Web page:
SOEs: Taking a tough line on state spending
Failure to meet a single debt payment when it becomes due triggers a settlement of all debt owed by SOEs
New allocations to water infrastructure provider the Trans-Caledon Tunnel Authority (TCTA) and SAA have increased the government’s debt guarantees to state-owned entities (SOEs) by R13bn over the next three years.
This takes to R483bn its exposure to guarantees on the outstanding debt of 12 SOEs in the financial year.
What this means is that the government has to stump up R483bn, should any of the major SOEs default on their debts. A cross-default clause on the major utilities means that failure to meet a debt payment when it becomes due by a single institution automatically triggers a settlement of all debt owed by the other SOEs.
However, even though companies such as SAA and Denel have on numerous occasions failed to meet payment obligations when they are due, the government has so far succeeded in keeping capital providers from demanding immediate settlement.
To curtail demands for new funding, finance minister Tito Mboweni diverted about R6bn from other budget items. The Land Bank came to the party, settling about R1bn of its debt and reducing government exposure.
If you want money from the Treasury, then expect our [chief restructuring officer] at your doorTito Mboweni
Mboweni approved a new R18bn guarantee to the TCTA, which operates the Lesotho Highlands Water Project (LHWP) and other water provision infrastructure, taking the utility’s total guarantee to R43bn over the medium term, from R25.7bn in the 2018 financial year.
"Government and the TCTA concluded the guarantee framework agreement for the Vaal River System, which incorporates the LHWP and the acid mine drainage project," says the Budget Review. The LHWP, through tunnels and artificial waterways leading to the Vaal River, supplies most of the water used in the factories in the industrial heartland of Gauteng.
While Mboweni kept the guarantee to SAA unchanged at R19.1bn, the government’s exposure has grown to R17.3bn as the airline has taken on more debt, or refinanced existing debt. This week the airline received a new R3.5bn loan package from a consortium of banks.
The company has been technically bankrupt for the better part of the decade, and has been kept airborne by emergency loans from the private sector, on the back of government guarantees.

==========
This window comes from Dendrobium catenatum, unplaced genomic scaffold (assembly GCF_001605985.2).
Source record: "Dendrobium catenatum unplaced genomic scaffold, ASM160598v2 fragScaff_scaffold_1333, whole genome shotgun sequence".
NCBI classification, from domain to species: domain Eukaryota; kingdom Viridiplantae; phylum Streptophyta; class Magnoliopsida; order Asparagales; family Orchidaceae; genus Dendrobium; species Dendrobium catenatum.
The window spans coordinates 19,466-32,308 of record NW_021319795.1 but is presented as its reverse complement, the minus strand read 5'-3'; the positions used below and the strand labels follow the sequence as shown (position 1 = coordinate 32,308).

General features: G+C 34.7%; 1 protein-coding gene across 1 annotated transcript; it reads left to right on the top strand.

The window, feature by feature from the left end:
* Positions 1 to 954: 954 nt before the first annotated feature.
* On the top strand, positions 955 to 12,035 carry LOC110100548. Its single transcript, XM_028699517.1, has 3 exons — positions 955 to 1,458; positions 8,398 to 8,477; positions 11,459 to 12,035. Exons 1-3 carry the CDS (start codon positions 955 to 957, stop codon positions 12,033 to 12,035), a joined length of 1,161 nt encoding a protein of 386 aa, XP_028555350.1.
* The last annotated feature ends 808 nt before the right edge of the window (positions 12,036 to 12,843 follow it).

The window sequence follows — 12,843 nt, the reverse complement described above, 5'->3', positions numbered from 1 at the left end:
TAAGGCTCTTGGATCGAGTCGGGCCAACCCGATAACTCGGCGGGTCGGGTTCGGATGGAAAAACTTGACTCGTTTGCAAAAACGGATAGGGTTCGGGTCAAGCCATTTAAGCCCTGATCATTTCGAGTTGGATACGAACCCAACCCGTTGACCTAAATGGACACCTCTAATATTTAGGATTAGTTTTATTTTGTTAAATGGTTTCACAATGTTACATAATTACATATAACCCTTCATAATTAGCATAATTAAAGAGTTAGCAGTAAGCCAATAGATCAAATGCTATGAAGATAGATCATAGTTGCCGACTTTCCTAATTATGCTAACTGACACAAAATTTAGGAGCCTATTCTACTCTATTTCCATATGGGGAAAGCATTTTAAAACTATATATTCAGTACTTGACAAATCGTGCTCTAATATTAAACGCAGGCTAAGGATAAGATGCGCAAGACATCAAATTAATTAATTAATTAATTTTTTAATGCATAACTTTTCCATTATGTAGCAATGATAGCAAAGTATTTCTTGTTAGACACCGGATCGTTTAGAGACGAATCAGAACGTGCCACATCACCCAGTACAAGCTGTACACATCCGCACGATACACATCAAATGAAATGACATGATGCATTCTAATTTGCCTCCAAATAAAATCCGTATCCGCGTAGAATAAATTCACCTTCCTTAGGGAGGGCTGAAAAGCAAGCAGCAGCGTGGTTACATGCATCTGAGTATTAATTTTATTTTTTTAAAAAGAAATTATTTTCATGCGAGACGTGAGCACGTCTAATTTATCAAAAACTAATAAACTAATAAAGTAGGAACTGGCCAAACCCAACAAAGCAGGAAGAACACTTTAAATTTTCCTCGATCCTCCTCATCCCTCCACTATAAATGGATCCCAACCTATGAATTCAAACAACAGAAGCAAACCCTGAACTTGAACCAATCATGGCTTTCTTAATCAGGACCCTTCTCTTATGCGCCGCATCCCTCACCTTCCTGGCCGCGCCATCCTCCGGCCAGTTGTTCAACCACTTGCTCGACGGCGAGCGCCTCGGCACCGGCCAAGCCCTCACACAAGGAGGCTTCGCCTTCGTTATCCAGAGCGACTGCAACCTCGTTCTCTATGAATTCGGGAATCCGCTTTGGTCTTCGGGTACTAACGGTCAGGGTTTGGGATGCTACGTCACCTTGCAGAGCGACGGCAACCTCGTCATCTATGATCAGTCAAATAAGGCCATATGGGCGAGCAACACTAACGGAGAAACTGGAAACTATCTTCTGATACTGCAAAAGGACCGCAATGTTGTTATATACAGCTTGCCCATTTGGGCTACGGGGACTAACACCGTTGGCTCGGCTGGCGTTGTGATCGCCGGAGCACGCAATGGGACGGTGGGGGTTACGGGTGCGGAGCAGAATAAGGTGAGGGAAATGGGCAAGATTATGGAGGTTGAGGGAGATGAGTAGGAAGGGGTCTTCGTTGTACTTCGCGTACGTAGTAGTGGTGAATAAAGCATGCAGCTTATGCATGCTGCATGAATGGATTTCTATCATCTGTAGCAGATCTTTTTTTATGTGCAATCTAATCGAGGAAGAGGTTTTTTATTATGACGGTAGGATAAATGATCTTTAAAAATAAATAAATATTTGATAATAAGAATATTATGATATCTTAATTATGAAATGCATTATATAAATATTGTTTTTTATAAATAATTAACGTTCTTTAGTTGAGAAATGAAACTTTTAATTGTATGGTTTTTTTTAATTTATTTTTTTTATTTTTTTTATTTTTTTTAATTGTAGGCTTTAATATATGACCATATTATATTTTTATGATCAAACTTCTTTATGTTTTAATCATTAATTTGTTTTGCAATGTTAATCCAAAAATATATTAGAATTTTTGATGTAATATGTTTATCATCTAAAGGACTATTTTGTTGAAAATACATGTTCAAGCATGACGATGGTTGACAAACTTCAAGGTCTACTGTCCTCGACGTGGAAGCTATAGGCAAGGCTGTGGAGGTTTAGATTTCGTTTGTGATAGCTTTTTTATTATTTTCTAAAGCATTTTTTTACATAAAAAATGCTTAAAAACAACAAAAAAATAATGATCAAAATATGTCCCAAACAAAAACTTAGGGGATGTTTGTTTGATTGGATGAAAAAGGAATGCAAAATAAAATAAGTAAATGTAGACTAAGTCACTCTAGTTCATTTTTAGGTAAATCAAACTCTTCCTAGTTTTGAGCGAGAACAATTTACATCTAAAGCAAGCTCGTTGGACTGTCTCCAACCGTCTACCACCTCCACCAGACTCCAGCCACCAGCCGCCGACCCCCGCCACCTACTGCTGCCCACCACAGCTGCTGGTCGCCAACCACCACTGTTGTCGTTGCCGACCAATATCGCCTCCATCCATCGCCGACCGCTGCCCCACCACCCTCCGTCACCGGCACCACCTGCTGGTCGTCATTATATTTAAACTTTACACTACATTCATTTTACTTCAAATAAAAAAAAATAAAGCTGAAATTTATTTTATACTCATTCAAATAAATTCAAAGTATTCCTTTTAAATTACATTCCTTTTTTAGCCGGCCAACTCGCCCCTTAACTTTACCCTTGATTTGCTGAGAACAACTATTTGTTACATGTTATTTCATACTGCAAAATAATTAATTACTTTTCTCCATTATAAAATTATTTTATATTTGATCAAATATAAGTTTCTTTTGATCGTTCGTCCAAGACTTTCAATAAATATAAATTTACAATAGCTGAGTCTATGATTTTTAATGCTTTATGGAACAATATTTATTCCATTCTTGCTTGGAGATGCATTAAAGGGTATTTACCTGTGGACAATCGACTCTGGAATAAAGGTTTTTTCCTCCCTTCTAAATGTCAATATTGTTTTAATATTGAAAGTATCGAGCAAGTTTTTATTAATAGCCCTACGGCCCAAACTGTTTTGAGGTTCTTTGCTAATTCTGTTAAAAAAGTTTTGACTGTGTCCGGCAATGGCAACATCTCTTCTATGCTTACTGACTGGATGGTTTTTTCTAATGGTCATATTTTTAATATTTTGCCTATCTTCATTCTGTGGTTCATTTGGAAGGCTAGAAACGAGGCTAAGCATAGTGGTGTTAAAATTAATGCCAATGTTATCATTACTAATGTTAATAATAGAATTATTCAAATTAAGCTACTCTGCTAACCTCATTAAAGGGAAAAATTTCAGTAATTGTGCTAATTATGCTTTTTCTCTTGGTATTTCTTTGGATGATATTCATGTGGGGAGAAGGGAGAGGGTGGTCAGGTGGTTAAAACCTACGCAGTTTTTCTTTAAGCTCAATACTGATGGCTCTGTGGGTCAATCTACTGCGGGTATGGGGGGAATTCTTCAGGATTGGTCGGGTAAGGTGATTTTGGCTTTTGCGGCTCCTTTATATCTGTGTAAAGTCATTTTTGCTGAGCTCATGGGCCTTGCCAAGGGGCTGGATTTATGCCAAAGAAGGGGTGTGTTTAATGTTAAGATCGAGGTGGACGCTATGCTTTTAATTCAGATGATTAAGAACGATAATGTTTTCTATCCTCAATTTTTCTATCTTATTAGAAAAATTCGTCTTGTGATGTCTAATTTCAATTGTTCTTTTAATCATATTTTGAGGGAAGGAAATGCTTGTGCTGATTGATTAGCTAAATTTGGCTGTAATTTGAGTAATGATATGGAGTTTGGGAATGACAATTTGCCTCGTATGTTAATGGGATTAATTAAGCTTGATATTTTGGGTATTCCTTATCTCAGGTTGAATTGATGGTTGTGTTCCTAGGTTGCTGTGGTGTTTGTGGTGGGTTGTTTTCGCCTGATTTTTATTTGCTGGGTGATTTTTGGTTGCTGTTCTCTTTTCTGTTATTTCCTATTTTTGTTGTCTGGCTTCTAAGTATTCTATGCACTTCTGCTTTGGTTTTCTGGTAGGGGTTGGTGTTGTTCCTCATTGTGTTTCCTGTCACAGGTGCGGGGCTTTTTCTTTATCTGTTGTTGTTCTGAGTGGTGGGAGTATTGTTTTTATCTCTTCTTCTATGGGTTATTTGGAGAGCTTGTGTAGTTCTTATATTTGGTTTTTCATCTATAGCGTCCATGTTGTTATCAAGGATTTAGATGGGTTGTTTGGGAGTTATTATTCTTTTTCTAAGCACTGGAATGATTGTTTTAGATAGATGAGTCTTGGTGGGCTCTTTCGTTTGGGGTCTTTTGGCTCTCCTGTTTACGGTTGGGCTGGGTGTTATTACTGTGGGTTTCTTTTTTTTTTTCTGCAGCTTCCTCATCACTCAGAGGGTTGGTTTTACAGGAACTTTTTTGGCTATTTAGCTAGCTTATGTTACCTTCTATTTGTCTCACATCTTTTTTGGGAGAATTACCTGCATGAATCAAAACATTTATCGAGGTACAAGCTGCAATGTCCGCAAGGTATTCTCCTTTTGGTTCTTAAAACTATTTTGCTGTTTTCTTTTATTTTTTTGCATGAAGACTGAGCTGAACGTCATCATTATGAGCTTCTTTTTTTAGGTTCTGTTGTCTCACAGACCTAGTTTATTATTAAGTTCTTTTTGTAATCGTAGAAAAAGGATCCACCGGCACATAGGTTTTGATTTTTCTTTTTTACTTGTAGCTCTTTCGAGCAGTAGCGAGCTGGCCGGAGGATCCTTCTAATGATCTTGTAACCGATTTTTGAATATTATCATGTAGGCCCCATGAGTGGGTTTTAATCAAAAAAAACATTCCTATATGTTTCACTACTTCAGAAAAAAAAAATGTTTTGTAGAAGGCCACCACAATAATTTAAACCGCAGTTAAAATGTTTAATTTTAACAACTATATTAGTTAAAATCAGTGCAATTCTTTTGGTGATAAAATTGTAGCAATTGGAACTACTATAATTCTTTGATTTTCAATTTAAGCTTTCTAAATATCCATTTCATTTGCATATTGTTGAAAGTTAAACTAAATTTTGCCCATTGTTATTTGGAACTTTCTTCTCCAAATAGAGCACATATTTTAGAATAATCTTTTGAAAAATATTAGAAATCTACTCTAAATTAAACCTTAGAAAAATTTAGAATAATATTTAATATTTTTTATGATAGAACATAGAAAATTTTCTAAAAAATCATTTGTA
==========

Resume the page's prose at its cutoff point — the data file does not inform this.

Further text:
SAA has said it needs a further R21bn equity injection over the next three years to complete its turnaround and be sustainable.
As part of its attempts to return to sustainability, SAA announced this week it would break itself up into three entities.
After receiving a R5bn bailout from the government last year, together with agreement by a consortium of banks to roll over about R9bn of debt that had fallen due, SAA was compelled to appoint a chief restructuring officer to guide its return to stability.
Mboweni said he will now extend this model to all SOEs that require the government’s financial assistance.
"If you want money from the Treasury, then expect our [chief restructuring officer] at your door. My advice [to SOEs] is to avoid the Treasury," said Mboweni. "That is life. You can’t have your cake and eat it."
He said the government could not keep giving away taxpayers’ money without there being positive change.
Over the past four years, there have been growing requests for funding from SOEs crippled by operational losses, many stemming from rampant corruption originating from government officials.
Arms manufacturer Denel has received emergency loans to pay salaries since December. The SABC and fuel producer PetroSA have also been bankrupt for years, and continue to operate on the back of emergency loans backed by the government.
Asked whether the two entities would receive any allocation to fund operations, Mboweni said the Treasury was not in the business of doing that. "The least said about PetroSA, the better," he said. And the SABC, he said, was in talks with the Treasury about assistance of about R6.7bn.
Mboweni also had harsh words for his comrades in the ANC, who insist on funding unsustainable entities. "We have to ask ourselves whether we need this many SOEs. Do we need these SOEs?"
There is a large faction within the ANC and its trade union partners that is adamant the state will own and operate all the major entities. It’s something Mboweni likens to the outdated communist principles espoused by the Soviet Union, the biggest supporter of the liberation movement during apartheid.
"There’s a tendency in the ANC to get emotionally attached to the Soviet Union — this, long after the Soviet Union collapsed," he said.
"If a business unit does not work, you have to shut it down."